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HPCL, BPCL say strike has not hurt supplies
March 26, 2003 16:09 IST
Indian state-run oil giants HPCL and BPCL reported on Wednesday no supply disruptions as result of a two-day-old strike by workers opposing privatisation of the refiners.
The workers at Hindustan Petroleum Corp Ltd and Bharat Petroleum Corp Ltd, which control 40 per cent of the $15 billion domestic retail oil market, began the planned three-day walkout on Tuesday to protest the sell-off.
"The impact of the strike is zero," said an HPCL official. A BPCL official also said there were no supply disruptions.
Management employees were filling in for absent workers and both companies had taken steps earlier to deal with the strike.
But there were some reports of disruptions. "Diesel supplies ran out yesterday as tankers are not resupplying. We expect unleaded petrol to run out by Thursday," said N K Sinha, a manager at a Kolkata petrol pump selling HPCL products. "This strike is hurting our sales."
The refiners' shares, however, were steady as investors remained confident the strike would not affect government plans to privatise the cash-rich companies by October at the latest.
HPCL was up 0.4 per cent at Rs 299 in afternoon trade, while BPCL was flat at Rs 223, broadly in line with the Bombay Stock Exchange's benchmark index.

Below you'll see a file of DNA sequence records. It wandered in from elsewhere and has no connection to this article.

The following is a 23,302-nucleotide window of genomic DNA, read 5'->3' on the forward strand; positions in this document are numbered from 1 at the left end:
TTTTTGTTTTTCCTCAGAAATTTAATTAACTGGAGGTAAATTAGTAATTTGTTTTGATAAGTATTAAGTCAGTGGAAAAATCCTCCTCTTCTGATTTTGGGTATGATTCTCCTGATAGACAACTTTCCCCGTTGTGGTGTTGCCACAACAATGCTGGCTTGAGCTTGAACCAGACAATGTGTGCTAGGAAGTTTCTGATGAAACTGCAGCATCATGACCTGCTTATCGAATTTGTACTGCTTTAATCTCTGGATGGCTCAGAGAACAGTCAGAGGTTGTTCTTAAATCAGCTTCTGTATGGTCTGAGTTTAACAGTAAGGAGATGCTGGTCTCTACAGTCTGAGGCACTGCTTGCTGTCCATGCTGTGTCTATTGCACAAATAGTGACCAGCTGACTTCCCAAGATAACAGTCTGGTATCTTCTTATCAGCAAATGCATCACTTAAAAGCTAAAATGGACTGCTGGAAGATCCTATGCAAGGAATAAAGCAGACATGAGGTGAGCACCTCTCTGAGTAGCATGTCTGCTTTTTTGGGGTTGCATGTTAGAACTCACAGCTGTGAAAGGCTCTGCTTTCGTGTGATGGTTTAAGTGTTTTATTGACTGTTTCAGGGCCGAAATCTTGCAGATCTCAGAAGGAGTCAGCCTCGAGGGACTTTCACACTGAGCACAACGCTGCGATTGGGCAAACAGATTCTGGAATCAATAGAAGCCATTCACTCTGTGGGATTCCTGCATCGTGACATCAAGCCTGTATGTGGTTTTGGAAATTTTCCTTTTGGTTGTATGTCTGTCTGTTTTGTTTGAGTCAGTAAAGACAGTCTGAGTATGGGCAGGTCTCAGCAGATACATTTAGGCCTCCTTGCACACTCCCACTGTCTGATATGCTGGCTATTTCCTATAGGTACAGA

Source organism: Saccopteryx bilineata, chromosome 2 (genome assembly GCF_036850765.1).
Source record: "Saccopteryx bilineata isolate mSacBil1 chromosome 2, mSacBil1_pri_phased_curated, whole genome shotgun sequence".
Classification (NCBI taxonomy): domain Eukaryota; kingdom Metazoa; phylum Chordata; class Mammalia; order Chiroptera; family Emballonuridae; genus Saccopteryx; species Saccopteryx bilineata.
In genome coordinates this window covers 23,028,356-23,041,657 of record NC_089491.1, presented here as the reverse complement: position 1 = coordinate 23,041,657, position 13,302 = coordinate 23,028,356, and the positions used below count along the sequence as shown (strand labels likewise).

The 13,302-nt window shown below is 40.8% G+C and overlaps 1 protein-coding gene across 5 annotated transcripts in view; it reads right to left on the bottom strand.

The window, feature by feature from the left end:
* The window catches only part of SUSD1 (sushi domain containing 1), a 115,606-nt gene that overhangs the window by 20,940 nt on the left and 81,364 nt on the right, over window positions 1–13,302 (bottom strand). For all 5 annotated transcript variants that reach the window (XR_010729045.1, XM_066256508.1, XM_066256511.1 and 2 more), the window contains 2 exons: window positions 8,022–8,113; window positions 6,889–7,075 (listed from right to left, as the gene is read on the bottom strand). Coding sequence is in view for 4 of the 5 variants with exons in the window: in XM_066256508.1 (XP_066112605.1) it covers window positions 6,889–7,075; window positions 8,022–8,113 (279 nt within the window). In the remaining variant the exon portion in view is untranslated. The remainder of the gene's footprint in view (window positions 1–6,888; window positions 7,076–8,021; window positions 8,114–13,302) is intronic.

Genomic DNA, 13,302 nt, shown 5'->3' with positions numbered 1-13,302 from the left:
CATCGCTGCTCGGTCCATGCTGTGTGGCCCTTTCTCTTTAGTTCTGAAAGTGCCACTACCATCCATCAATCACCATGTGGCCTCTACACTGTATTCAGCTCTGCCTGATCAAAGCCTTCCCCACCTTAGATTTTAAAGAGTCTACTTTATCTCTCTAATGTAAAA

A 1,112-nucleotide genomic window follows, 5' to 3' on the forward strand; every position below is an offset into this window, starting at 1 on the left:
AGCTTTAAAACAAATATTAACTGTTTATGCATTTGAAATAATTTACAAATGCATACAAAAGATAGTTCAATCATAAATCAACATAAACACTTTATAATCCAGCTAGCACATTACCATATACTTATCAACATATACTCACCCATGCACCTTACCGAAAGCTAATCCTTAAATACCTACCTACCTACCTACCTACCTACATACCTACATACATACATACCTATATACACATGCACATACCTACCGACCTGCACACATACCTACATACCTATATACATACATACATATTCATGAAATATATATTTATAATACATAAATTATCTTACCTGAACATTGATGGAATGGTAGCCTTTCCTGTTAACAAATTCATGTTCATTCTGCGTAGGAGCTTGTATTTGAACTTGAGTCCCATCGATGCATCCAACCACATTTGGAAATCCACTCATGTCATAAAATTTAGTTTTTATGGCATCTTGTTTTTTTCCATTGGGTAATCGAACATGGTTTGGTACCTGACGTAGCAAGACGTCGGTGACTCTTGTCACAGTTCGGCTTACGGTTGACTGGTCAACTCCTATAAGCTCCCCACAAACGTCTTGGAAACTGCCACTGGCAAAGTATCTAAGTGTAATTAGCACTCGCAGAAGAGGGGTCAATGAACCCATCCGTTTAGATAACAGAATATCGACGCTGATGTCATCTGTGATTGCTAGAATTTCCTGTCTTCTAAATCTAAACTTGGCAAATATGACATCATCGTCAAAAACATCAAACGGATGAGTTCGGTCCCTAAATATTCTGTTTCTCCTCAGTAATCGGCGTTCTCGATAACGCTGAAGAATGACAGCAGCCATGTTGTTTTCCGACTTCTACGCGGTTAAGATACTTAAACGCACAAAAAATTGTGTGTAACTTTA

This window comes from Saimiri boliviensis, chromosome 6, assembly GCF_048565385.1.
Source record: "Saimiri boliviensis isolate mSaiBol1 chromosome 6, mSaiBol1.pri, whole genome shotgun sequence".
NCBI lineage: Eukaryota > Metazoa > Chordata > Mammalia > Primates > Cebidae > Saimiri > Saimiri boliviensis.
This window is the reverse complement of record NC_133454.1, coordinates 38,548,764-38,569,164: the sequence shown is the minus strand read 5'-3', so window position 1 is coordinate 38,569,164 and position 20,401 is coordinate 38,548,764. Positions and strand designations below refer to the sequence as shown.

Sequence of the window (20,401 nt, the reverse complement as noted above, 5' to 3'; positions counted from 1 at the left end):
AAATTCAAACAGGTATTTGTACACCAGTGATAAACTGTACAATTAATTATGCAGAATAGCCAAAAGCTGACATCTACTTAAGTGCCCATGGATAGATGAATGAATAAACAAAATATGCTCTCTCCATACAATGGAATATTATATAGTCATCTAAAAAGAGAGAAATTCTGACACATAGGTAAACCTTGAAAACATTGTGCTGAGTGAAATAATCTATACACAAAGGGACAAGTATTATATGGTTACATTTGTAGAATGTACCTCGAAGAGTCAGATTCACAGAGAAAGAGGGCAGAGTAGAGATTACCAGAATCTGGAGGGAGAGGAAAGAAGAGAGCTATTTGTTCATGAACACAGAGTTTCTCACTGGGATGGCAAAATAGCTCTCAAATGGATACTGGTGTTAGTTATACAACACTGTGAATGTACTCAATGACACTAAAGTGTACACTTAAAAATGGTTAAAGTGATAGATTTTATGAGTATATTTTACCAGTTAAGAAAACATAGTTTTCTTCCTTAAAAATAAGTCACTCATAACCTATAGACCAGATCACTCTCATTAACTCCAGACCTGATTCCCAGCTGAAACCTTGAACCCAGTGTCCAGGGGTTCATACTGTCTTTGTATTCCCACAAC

The Centre of Indian Trade Unions or CITU, one of the unions spearheading the walkout, said 90 per cent of the companies' 16,500 unionised staff workers had heeded the strike call.
But BPCL said only 40 to 50 per cent of its 8,900 unionised staff workers were absent. HPCL said 1,000 of its 7,600 unionised staff workers had turned up.
Analysts say union resistance is unlikely to block the sales as they believe the ruling Hindu nationalist-led Bharatiya Janata Party coalition wants to show it is serious about economic reform ahead of general elections due in 2004.
The government plans to sell a controlling 34 per cent stake in HPCL to a strategic partner and shed majority control in BPCL with a public issue of 35 per cent of the company.
The unions accuse the government of jeopardising India's energy security by selling off the companies and say they may launch a longer strike if the sell-offs are not abandoned.
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